Poor attendance? Tardies? Disruptions by students in the classroom? Office referrals? If these are problems for you and your school district, you might be interested in School Wide Positive Behavior Support. The number of schools in Missouri currently implementing SW-PBS reflects the rapid growth of the initiative across the state and the diversity in the locations and demographics of the schools. Regardless of whether we are supporting a small, rural district or one in a metropolitan area, we are finding SW-PBS to be effective in helping schools to create the kind of proactive social and behavioral environment that supports learning. Although most students experience some level of academic and social success in school, many do not. Students displaying antisocial behavior have difficulty achieving success unless schools, families, and communities organize proactive, specialized, and individualized supports. SW-PBS focuses on enhancing schools’ capacity to adopt and sustain effective practices for all students through (a) team-based problem solving and planning, (b) administrator and staff commitment and support, (c) systematic assessment of disciplinary practices and processes, (d) careful action planning, (e) ongoing staff development, and (f ) data-based decision making. Four interacting and dependent school systems— school wide, classroom, non-classroom, and individual student—are considered. Contact Deborah Lintner Phone: 573-986-6193 Email: firstname.lastname@example.org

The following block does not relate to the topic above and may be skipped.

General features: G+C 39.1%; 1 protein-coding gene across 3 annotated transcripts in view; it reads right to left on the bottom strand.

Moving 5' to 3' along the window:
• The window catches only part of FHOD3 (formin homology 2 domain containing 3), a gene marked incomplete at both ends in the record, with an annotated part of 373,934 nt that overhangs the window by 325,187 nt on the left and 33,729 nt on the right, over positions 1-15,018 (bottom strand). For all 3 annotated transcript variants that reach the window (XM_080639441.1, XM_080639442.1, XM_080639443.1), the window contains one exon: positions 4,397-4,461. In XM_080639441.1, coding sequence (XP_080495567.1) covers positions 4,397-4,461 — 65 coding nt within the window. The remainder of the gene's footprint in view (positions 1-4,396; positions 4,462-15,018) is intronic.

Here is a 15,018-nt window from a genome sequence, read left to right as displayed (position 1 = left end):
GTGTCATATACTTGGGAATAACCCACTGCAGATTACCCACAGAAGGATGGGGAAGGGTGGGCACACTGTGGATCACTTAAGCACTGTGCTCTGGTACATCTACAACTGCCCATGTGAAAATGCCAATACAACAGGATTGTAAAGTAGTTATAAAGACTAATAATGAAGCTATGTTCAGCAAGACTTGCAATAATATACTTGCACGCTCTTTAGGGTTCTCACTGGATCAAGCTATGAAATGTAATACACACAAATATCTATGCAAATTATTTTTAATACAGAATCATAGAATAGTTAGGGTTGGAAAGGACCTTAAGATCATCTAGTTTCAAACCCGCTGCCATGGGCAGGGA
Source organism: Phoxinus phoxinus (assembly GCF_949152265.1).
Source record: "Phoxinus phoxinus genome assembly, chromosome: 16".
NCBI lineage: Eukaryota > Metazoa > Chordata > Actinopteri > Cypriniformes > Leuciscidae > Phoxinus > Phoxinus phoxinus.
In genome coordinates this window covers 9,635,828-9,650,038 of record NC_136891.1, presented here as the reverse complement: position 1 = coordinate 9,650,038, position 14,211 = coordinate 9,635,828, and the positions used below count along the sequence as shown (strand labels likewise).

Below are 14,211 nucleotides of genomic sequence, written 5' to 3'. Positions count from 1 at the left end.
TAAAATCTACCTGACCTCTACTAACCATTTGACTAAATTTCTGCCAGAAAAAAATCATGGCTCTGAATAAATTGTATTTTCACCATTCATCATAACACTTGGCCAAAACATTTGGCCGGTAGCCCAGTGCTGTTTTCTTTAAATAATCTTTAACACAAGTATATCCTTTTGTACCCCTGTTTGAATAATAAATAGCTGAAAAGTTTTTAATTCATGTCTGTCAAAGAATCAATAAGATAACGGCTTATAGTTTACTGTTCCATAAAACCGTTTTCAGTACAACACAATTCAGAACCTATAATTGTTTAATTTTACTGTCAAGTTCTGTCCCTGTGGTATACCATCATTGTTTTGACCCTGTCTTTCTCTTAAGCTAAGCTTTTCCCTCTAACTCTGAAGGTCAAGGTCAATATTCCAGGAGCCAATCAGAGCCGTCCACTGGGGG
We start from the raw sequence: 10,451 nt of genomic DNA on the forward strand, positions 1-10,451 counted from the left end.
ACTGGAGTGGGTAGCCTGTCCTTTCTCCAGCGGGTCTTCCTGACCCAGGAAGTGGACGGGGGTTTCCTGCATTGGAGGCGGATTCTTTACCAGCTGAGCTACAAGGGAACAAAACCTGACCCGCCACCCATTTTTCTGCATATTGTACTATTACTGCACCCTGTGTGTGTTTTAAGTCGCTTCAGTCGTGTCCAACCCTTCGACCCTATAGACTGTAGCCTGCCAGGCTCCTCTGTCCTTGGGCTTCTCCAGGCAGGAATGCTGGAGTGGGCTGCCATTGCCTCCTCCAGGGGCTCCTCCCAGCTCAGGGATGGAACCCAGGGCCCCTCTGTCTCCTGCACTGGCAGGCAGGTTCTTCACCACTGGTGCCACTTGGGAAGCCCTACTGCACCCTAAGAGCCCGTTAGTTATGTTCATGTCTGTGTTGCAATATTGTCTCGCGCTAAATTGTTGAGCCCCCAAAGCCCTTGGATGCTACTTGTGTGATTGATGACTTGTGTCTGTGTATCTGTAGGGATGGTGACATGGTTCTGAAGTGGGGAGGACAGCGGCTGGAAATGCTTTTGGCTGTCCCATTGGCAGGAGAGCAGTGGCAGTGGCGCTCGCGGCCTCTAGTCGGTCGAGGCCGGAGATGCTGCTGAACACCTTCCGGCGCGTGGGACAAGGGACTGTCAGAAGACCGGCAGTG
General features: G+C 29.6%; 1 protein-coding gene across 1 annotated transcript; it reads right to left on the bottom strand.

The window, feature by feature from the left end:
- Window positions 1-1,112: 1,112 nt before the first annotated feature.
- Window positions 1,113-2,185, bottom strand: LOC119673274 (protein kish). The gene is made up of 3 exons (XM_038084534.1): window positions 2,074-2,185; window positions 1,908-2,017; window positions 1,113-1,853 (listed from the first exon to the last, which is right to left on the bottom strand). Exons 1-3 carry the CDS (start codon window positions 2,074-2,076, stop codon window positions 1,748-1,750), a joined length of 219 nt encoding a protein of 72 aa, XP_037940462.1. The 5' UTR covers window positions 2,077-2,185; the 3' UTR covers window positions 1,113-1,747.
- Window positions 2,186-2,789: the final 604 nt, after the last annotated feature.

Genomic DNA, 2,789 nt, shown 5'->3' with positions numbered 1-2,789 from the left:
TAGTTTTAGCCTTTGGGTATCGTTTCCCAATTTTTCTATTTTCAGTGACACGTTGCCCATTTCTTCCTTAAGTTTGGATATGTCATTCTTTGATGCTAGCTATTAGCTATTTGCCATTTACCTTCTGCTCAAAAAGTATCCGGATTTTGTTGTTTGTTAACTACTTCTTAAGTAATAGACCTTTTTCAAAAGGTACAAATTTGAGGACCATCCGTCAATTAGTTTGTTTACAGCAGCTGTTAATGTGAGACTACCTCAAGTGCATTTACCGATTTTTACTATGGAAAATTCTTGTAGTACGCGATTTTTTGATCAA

Did you know that a child can have a normal or near normal eye examination and still be diagnosed with a visual impairment? Did you know that a child’s visual impairment may not be caused by an eye disease or condition?
School Wide Positive Behavior Support
BLIND SKILLS SPECIALIST Position Available Southeast Regional Professional Development Center Part Time/Term/Grant Funded The Southeast Regional Professional Development Center (RPDC) has been housed on the campus of Southeast Missouri State University since 1996. The grant under which the center operates has been renewed annually over the past 12 years. The Center serves more than 80 school districts in the Southeast region. RPDC personnel provide training programs for the teachers and administrators throughout the area on a continuous basis. Primary Responsibilities • Acts as a resource for school districts that serve students who are blind or visually impaired • Makes programming and placement recommendations to schools using assessment informa tion developed within the IEP process • Provides functional vision assessments and/or orientation and mobility evaluations as necessary for decision making/planning during the IEP process • Provides in-service training in alternative techniques of blindness to classroom teachers and teacher assistants engaged in the education of eligible students • Supports the application of appropriate technology in the education of eligible students Provides parents of eligible students with referrals and information regarding services available within the state • Collaborates with RPDC/DESE personnel and other regional personnel associated with the RPDC/DESE • Contributes ideas for future educational reform initiatives For More Information: Contact Dana Seabaugh, Employment Specialist, Human Resources, Southeast Missouri State University, One University Plaza, Cape Girardeau, MO 63701.